In the early 1920s, Strand made several still-life studies of machine age objects including the Akeley Motion Picture Camera, framing the machine much as he had the urban world in his film, Manhatta with Charles Sheeler. He had purchased the Akeley camera in 1922 and later wrote to Van Deren Coke, "The Akeley was assuredly the chief stimulus to my active interest in the machine..." (Aperture, Sixty Years of Photographs, p. 149.)
The machine defined the modern city and in these tools of industrialization Strand and his contemporaries found a modern visual language. Strand's close-up portraits of the Akeley Camera, machine gears and the lathe, are studies of the modern machine, not merely as mechanical objects but as forms with dynamic, aesthetic qualities. These images were among the last works Strand made relating to the European Modernist movements of the 1910s. After 1925 he turned his attention away from subjects he associated with America's materialism, yet he continued in his portrait work, focusing on faces, landscapes and still-life subjects.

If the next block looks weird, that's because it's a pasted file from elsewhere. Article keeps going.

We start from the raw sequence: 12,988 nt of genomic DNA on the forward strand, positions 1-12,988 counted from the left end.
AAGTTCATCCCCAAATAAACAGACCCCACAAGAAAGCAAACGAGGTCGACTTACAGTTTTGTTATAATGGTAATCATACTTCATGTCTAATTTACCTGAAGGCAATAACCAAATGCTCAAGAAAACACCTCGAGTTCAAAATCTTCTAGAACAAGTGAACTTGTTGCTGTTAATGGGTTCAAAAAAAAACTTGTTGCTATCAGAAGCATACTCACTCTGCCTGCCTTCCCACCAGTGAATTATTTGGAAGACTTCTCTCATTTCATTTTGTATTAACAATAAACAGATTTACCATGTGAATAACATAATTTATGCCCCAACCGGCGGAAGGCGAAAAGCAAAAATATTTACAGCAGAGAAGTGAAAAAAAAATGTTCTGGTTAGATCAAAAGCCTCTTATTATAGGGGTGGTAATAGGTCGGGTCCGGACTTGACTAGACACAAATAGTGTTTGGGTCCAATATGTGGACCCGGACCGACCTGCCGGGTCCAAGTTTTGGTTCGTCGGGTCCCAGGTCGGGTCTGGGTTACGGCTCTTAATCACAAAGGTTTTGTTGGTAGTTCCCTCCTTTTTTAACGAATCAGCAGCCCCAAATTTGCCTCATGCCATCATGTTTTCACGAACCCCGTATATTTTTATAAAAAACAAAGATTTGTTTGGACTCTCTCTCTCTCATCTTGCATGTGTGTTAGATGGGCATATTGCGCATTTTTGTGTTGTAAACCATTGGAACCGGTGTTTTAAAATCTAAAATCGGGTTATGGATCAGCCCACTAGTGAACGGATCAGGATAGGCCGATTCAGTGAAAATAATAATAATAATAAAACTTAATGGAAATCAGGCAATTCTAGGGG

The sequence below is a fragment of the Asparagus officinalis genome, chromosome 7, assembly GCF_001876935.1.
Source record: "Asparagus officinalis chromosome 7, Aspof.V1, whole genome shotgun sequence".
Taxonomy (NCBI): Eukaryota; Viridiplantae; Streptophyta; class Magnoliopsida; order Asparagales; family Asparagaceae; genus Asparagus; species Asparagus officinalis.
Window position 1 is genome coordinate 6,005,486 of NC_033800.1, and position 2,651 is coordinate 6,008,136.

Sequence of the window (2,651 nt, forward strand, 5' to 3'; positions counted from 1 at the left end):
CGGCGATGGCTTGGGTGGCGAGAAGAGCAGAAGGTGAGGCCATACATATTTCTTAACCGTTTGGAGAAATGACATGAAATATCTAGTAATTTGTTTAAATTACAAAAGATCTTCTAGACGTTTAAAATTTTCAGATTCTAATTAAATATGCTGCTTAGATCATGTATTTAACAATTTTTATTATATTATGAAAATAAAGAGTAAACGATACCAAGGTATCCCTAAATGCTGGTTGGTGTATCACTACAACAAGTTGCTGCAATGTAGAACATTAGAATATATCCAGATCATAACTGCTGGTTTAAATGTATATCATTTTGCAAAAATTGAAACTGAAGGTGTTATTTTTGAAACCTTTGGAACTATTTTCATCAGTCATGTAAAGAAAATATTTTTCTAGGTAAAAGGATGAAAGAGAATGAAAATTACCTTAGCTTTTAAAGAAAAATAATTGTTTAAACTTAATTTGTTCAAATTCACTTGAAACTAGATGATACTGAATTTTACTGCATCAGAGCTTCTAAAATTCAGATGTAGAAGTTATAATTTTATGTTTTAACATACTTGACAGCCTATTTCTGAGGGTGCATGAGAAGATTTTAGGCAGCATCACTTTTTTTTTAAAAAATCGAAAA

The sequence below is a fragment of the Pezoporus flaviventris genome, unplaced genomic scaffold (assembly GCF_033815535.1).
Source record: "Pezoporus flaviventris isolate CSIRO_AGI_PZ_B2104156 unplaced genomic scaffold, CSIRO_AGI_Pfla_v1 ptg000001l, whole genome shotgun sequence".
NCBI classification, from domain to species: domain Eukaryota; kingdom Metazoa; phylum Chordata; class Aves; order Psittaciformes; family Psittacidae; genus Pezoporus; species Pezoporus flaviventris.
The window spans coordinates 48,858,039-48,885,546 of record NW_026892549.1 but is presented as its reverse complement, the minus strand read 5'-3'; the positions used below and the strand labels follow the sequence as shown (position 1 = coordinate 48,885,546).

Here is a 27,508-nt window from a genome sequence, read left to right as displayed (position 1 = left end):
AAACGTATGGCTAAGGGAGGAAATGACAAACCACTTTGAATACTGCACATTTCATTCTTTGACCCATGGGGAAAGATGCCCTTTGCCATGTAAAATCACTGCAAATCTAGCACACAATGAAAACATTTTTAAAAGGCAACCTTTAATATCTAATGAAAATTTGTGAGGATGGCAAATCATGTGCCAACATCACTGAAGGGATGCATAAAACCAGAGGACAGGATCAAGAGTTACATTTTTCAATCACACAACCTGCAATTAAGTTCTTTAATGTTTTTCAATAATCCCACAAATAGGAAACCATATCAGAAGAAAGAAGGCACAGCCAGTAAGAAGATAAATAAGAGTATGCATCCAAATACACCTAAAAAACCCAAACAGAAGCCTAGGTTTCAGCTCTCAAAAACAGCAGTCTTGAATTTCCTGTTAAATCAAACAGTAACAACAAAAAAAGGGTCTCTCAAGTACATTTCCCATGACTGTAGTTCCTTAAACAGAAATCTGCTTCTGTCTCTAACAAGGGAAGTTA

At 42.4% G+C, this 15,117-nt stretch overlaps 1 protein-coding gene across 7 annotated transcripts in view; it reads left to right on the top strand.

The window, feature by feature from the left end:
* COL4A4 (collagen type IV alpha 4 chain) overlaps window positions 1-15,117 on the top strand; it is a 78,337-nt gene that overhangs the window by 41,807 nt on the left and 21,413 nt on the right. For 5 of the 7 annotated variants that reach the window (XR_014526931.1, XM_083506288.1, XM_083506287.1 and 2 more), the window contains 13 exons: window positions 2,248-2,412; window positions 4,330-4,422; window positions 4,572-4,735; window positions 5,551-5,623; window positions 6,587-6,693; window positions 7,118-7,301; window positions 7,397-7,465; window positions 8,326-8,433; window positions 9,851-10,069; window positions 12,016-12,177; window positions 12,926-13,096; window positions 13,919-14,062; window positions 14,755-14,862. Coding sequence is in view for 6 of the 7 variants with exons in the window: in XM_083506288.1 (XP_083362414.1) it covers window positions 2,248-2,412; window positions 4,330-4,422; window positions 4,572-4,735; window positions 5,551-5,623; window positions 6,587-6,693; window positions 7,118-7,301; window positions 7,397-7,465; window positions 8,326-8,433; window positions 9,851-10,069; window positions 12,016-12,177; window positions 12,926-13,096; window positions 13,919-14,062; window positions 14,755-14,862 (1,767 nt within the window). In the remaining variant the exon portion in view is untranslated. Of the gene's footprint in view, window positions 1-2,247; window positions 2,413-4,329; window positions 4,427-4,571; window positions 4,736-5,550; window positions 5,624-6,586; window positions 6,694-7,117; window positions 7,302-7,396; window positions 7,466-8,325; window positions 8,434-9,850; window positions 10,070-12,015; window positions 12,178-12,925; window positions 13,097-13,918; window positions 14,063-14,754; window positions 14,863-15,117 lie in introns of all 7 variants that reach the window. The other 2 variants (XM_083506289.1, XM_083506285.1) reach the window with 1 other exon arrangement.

There are approximately three additional known prints of this image including one in the collection of the University of Mew Mexico; one in the Paul Strand Archive; and possibly one in the collection of the Philadelphia Museum of Art.